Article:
You might have heard from your mother or grandmother that honey is a popular and natural household remedy for curing a cold, cough, and many other ailments. Well, it is true! Honey has been used in traditional medicine since ancient times.
Many people often advocate replacing honey with sugar. But, are you flooded with questions like, is honey good or bad for diabetes? Can diabetic patients eat honey? Or can honey increase diabetes? Let’s find out!Contents:
Honey is a natural, sweet liquid made by bees from the nectar of flowers. USDA states that one tablespoon (21 g) of honey provides 64 calories, 17 g of carbohydrates, 0.06 g of proteins, and 0% fat. Honey also has a lower glycemic index (GI) score of 58 compared to refined sugars that have a GI score of 60.
Other components of honey are proteins, amino acids, enzymes, polyphenols, vitamins, and minerals. Honey contains three enzymes (invertase, diastase, and glucose oxidase) that help in digestion. It breaks carbohydrates into simple sugars.
Honey has nutrients like calcium, copper, iron, fluoride, magnesium, manganese, sodium, selenium, zinc, sulfur, etc. Nutrients like choline, which is essential for brain and cardiovascular functions, and acetylcholine a neurotransmitter, are also present in honey.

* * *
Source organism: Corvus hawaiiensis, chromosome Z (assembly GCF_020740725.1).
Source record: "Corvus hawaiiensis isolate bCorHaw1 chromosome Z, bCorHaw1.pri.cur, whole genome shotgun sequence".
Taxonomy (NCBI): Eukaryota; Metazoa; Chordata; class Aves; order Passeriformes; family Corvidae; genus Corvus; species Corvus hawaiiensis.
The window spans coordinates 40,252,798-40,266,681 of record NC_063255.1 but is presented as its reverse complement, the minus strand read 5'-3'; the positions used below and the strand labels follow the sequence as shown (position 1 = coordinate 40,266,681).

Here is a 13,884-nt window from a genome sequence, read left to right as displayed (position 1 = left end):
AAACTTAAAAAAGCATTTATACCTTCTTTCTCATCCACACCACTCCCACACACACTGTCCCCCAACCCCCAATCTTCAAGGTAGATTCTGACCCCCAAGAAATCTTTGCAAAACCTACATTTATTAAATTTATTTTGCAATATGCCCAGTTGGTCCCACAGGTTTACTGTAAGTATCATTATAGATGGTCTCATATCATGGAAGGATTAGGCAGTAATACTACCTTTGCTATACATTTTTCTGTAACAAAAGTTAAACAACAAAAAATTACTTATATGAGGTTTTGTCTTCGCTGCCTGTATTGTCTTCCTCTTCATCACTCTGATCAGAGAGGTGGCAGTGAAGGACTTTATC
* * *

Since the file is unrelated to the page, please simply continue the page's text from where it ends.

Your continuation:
There have been several studies conducted to investigate the impact of honey on blood glucose in sugar patients.
When honey is dissolved in water, it produces hydrogen peroxide (H2O2), which stimulates beta-cells to secrete insulin and causes the hypoglycaemic effect in diabetics.
NOTE: However, there is a need for more studies to find the potential effects of honey on diabetics.
Honey is a healthier alternative to refined sugars. Raw honey (sugar-free honey) is a better and nutritious option than processed honey for diabetics. Diabetics should keep a check on their blood sugar, considering the sugar content of honey.
Some diabetic-friendly recipes are:
Honey or honey-based preparations can be consumed twice or thrice a day. However, limit the total daily consumption to 10-12 g.
Overconsumption of honey may increase blood sugar levels, especially in diabetics.
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